Chitwan

Known as the heart of Terai region, Chitwan is located in the central climatic zone of the Himalayas, with a subtropical climate. Being the seventh largest city of Nepal, Chitwan is one of the growing tourism hubs.

The major attraction of Chitwan is the Chitwan National Park that exhibits a wide variety of wild animals like Tiger, leopards, Sloth beers, jackal, rhinoceros, etc in an impressive 932 sq.km. Around 450 species of birds including the migratory birds can be seen with 300 species of butterflies are all found at the national Wildlife Park. There are 48 army checkpoints encompassing 1000 people in total living within the area of the National park. Since it’s a national property the Nepalese army and warden’s take care of the place, which is funded by the government. Anti poaching is on top of their list. In 1984 the park was given the status of a World Heritage Site where the park is currently under the supervision of the Mahendra trust.

Tharu’s, Derai’s, Kuma’s and Boti’s are the local inhabitants of the area and one can get a taste of their cultural dances and craftsmanship. Development has spoiled the area thoroughly. Massive construction and deforestation has resulted in a major threat.

History

Chitwan National Park is Nepal first national park that supports a species diversity higher than any neighboring country. In 1950, Chitwan’s forest and grasslands extended over more than 2,600 km (1,000 sq mi) and was home to about 800 rhinos. When poor farmers from the mid-hills moved to the Chitwan Valley in search of arable land, the area was subsequently opened for settlement, and poaching of wildlife became rampant. In 1957, the country’s first conservation law inured to the protection of rhinos and their habitat. In 1959, Edward Pritchard Gee undertook a survey of the area, recommended creation of a protected area north of the Rapti River and of a wildlife sanctuary south of the river for a trial period of ten years. After his subsequent survey of Chitwan in 1963, this time for both the Fauna Preservation Society and the International Union for Conservation of Nature, he recommended extension of the sanctuary to the south.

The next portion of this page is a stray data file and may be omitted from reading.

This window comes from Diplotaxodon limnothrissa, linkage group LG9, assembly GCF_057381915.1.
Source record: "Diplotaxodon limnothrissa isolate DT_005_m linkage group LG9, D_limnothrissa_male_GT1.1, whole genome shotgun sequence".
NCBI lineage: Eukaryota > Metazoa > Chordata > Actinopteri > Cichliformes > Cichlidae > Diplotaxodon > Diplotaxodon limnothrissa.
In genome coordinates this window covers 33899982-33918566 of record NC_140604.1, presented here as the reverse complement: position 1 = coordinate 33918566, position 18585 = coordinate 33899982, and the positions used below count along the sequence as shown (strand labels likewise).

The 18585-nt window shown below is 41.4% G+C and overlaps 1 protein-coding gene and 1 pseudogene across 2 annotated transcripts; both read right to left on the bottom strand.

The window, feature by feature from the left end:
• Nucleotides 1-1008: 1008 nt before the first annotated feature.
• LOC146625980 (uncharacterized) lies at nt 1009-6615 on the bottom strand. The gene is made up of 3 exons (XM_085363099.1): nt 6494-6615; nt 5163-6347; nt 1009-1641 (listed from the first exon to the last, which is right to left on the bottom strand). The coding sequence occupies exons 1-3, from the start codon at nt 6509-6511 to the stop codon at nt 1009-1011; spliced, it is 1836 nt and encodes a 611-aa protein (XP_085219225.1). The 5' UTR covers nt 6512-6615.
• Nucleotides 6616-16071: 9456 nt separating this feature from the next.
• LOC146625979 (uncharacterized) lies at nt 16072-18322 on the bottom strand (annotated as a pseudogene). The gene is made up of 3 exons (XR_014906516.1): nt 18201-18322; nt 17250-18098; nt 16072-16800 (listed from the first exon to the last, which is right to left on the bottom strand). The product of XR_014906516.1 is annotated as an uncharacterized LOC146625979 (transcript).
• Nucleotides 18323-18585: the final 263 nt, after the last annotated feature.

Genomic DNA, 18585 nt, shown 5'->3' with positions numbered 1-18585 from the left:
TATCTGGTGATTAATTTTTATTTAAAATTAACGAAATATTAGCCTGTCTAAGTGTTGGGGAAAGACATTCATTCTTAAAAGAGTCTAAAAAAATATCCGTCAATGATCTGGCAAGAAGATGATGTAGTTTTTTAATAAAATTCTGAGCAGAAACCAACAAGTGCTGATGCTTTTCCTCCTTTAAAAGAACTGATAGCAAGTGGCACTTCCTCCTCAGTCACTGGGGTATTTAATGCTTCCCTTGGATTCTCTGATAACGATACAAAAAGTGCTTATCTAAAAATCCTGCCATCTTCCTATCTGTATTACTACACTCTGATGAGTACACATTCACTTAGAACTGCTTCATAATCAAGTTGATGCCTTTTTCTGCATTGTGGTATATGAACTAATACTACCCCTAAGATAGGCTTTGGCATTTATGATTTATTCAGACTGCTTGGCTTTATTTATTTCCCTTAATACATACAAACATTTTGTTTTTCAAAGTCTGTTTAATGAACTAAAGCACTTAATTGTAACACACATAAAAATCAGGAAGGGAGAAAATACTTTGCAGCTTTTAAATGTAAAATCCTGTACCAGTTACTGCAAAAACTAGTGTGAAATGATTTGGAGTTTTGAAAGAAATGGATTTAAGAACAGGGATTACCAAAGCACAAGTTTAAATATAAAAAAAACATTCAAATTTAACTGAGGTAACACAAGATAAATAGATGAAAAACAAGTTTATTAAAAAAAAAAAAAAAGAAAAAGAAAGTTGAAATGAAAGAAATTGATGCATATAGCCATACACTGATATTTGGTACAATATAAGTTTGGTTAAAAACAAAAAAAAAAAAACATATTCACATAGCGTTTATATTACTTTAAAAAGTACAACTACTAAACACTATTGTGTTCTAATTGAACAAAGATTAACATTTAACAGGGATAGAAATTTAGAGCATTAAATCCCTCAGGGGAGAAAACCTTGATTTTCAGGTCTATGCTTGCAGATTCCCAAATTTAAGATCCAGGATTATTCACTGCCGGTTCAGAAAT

Chitwan is one of the few remaining undistributed vestiges on the Terai region. The area is very famous for the production of mustard and mustard oils a very essential ingredient for Nepali food. The soil type found in Chitwan is what makes the production of mustard favorable. It’s also liberally spotted with lands with soil type clay that is very good for rice fields. The land also helps Carrot, Cucumbers, Cabbage Pumpkins and cauliflowers grow.

Geography

Chitwan is one of the few remaining undistributed vestiges on the Terai region. The area is very famous for the production of mustard and mustard oils a very essential ingredient for Nepali food. The soil type found in Chitwan is what makes the production of mustard favorable. It’s also liberally spotted with lands with soil type clay that is very good for rice fields. The land also helps Carrot, Cucumbers, Cabbage Pumpkins and cauliflowers grow.

Attraction

Sauraha: